While it’s also cold in South Dakota, it’s much warmer because it’s located in the South. Therefore, the total population in both states varies significantly during the entire year, depending on the season.
A resident of South Dakota who works for a company based in North Dakota notes a significant difference between the two states when it comes to income tax. As South Dakota doesn’t have a state income tax, he gets to keep extra money every week in his paycheck. Whereas, in North Dakota, he’d have to pay his tax from his earnings.
Another difference is that more North Dakotans emigrate to Canada as it borders it than South Dakotans. Due to this reason, many refer to North Dakota as “Canada’s Mexico.”
Common things Between the Two States
Apart from their name, they both are about the same size in terms of land area. The population is also the same, but South Dakota is a bit bigger. However, the population of North Dakota isn’t really far behind as it keeps on increasing at a faster rate.
South Dakota and North Dakota share the Missouri River and the Great Plains and have Badlands west of Missouri. Furthermore, they both are primarily rooted in agriculture. And almost all of their residents are in the young category.
Is South Dakota or North Dakota Better?
They have their own uniqueness. One can have a great time in North Dakota exploring national parks and other various attractions. On the other hand, South Dakota boasts a lower crime rate and is considered cheaper in terms of goods.
The South is a relatively inexpensive state to live in. One can have a semi mediocre job and still live comfortably, unlike in North Dakota.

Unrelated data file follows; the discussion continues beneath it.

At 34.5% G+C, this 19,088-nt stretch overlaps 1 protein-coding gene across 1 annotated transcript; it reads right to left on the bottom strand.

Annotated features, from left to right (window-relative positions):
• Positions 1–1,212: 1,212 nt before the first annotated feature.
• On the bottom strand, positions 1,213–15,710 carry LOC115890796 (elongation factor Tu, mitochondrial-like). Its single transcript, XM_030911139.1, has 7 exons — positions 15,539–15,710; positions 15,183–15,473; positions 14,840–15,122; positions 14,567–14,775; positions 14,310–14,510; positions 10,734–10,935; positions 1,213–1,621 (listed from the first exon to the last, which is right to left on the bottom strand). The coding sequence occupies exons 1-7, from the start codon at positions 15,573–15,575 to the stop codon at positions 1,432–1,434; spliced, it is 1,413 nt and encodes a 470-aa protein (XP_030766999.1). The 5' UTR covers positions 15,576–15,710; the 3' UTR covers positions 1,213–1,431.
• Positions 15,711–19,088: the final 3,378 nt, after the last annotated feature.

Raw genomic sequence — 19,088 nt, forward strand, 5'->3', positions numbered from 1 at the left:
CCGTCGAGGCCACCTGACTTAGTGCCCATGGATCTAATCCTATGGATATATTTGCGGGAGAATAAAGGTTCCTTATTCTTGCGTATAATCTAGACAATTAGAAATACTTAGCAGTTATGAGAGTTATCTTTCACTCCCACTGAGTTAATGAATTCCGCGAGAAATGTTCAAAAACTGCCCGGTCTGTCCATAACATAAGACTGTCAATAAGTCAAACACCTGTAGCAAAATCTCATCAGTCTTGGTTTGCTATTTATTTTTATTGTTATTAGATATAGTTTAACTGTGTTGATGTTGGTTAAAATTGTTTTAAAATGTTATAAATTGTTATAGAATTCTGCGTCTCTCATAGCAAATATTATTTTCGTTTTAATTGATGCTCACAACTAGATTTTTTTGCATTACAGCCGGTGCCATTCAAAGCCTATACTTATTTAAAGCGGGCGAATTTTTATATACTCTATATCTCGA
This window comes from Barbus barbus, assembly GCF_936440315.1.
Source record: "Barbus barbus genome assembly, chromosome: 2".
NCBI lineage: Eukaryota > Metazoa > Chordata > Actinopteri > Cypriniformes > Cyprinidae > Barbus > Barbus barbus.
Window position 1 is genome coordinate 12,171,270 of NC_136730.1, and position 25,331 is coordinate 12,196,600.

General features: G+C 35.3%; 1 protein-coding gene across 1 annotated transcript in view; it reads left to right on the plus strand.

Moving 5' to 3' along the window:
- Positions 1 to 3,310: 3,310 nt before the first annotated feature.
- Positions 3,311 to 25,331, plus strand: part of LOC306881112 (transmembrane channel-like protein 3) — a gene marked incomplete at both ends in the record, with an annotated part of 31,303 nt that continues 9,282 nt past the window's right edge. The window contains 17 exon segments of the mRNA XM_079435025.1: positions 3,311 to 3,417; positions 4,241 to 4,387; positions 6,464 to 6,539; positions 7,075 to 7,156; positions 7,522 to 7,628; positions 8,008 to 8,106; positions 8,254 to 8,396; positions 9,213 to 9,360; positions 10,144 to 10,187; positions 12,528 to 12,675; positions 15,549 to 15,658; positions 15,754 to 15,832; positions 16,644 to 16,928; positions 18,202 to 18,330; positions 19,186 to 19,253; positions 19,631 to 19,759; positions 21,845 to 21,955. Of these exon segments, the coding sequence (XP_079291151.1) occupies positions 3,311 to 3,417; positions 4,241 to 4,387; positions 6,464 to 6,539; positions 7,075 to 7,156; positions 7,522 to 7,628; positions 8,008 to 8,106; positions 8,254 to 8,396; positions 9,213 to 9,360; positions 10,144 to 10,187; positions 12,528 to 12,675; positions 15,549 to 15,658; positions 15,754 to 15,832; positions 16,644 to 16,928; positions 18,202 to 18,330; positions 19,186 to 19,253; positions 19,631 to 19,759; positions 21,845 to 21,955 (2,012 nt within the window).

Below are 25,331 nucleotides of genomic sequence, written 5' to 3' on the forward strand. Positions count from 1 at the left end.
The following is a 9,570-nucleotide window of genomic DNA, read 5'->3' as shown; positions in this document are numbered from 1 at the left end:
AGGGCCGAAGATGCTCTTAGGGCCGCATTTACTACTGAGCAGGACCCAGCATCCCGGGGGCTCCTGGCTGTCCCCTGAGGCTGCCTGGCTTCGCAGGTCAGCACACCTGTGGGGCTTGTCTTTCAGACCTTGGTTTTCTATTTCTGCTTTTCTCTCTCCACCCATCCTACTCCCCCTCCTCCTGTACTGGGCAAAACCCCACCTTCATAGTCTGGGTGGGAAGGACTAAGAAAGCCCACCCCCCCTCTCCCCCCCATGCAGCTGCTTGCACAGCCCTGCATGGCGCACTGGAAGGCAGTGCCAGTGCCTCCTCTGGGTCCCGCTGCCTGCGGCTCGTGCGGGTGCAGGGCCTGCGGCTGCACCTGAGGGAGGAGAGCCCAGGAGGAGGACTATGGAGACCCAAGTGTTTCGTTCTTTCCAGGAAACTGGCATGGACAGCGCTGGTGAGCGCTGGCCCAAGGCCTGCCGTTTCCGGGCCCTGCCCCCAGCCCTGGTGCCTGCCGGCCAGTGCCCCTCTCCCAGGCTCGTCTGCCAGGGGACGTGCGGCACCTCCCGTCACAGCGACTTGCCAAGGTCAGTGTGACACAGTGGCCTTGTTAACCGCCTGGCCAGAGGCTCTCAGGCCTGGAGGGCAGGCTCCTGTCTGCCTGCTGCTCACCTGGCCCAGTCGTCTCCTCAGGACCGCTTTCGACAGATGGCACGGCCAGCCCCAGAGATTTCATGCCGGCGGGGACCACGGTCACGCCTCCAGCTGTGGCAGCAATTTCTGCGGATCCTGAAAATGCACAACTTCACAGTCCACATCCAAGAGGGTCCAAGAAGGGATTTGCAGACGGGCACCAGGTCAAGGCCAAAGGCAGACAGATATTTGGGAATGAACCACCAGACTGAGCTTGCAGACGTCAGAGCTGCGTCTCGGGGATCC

According to a few people who have visited both states, South Dakota is considered more hospitable. While North Dakota has welcoming people too some believe that relationships are more likable and meaningful in South Dakota than in the North.
Moreover, the no income tax is a plus point for South Dakota. It’s also easier to travel to and from South Dakota than from North Dakota.
Personally, South Dakota has also considered a better state than the North because it’s usually less cold at times here than in the North. If you’re planning a visit, summertime is the best to be in South Dakota!
Here’s a table summarizing significant facts about the two states:
|North Dakota||South Dakota|
|Population of 780,000||Population of 890,000|
|One national park: Theodore Roosevelt National Park||Two national parks: Badlands National Park and |
Wind Cave National Park
|The largest city is Fargo||Sioux Falls is its largest city|
|The capital city is Bismarck||Capital is Pierre|
The Bottom Line
In conclusion, their differences range from weather, personalities, and economics. Aside from that, there aren’t many dissimilarities. But indeed, the income tax matter is one big difference that anyone will notice.
While North Dakota has an exceptional running oil industry and agriculture, its harsh winters and tax are the biggest turn-off. But if you enjoy thunderstorms while chatting with the whole fam, it might be the place.
On the other hand, South Dakota is loved more for its agriculture and tourism. They also have a more delightful summertime!
Although these two states don’t have any misunderstandings compared to their history, they don’t have any problem with being different states. And I guess this shows how friendly the residents are!
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Click here to view more on how North and South Dakota differ.